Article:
Second big day of strike by British railway workers against a backdrop of inflation

Second big day of strike for British railway workers amid inflation


LONDON | British railway workers carried out their second day of strike action on Thursday after unsuccessful negotiations over pay rises in line with inflation, which is at record highs and fueling growing social unrest. 

This is the second major strike day of the week, which could be followed by a third Saturday. Around 40,000 members of Network Rail's Rail, Maritime and Transport (RMT) union and 13 rail operators are following the strike.

Only one in five trains was running and the lines were only open between 7:30 a.m. and 6:30 p.m., a shorter time slot than usual. Several stations were deserted, travelers having obviously followed the instructions to postpone their trips.

Faced with this historic mobilization and while discontent is spreading among postal workers, teachers and even lawyers, the government has adopted a very tough position, despite an expected price increase of more than 11% at the end of the year.

“It is important to remember that these strikes are unnecessary. I think people should get around the table and solve the problem”, insisted Boris Johnson on the sidelines of a trip to Rwanda where he is taking part in a Commonwealth summit, stressing the importance of carrying out “sense reforms of the rail system

His government announced on Thursday its intention to change the law to allow the use of temporary workers to replace strikers and reduce the impact it considers “disproportionate” of the strikes.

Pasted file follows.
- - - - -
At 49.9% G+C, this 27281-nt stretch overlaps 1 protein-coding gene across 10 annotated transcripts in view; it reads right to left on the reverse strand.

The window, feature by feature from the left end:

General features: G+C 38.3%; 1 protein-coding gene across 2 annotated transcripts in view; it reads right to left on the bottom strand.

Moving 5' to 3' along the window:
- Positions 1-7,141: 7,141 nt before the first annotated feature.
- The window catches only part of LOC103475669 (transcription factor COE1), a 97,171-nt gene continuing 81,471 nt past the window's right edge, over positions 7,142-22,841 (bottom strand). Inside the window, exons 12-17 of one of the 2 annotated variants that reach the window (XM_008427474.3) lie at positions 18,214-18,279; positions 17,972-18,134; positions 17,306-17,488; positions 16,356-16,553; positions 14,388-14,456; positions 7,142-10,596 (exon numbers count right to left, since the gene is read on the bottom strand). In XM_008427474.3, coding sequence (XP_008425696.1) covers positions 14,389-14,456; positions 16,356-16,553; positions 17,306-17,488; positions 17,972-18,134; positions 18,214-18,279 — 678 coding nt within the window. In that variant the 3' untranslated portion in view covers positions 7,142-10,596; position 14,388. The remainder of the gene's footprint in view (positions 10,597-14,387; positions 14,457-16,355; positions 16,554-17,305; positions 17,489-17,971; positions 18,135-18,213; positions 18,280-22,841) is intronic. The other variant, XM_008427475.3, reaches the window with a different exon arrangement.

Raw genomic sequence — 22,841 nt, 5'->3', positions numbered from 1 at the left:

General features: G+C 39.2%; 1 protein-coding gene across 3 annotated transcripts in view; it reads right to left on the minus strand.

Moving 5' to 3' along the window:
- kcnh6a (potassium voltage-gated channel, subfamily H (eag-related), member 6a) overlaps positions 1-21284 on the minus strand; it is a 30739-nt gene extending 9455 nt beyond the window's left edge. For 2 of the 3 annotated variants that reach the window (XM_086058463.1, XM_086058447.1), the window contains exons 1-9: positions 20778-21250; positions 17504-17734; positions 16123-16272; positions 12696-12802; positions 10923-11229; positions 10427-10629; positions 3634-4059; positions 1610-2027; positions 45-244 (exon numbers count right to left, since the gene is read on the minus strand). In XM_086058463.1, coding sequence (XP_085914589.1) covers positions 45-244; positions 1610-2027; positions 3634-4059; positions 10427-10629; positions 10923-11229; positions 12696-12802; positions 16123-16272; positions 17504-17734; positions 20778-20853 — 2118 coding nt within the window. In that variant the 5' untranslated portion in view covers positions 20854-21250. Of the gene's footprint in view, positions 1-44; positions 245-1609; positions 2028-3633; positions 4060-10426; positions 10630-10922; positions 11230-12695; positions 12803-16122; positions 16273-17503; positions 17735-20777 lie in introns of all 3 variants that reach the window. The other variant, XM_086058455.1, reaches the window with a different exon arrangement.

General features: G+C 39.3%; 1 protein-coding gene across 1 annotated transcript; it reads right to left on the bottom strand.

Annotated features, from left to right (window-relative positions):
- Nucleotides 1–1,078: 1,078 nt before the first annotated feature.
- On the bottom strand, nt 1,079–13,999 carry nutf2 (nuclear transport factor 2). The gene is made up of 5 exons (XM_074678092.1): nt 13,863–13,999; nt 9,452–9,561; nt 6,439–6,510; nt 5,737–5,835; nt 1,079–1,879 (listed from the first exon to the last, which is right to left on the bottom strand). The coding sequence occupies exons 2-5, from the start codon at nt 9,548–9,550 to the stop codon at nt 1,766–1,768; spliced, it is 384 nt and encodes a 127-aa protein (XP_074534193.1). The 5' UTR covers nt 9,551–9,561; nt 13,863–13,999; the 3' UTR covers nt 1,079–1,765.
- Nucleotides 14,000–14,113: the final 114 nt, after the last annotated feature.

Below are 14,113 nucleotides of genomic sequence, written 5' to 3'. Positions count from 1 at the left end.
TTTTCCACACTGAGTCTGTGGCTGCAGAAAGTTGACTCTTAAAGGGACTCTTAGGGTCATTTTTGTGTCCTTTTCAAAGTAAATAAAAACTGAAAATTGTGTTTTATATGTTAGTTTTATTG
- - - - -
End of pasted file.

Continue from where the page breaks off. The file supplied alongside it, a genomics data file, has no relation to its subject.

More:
Subject to the Parliament's approval, these changes are expected to come into force in the coming weeks and will apply to England, Scotland and Wales.

Deteriorating working conditions


For Transport Minister Grant Shapps, this reform is “vital” and “will ensure that any future strikes will cause less disruption and allow adaptable, flexible and qualified staff to continue to work”.

The government also announced that it was increasing the maximum damages that unions can be ordered to pay when the strike has been found to be illegal. For the largest unions, the maximum compensation will increase from 250,000 pounds sterling to 1 million (1.16 million euros).

The RMT union, which has called for a strike, is demanding wage increases in line with inflation, but also denounces the prospect of “thousands of layoffs” and the deterioration of working conditions.

A door -Network Rail's spokesperson said it was “disappointed” at the failure of negotiations and called the strike “unnecessary and premature”. This public manager of the railway network called on travelers to take the train only if necessary.

The TSSA union indicated for its part on Wednesday that its members within Merseyrail, one of the many private rail operators, had accepted an offer of a 7.1% pay rise, putting a bit more pressure on negotiations between RMT and employers.

“Wage increases are possible and fully justified” , the union tweeted on Thursday.

Kathy Mazur, regional organizer of the RMT union, warned that the strikes could spread to other sectors.

“I think the people are just fed up, inflation is skyrocketing, no one has had a pay rise in three years,” she said outside Euston station in central London.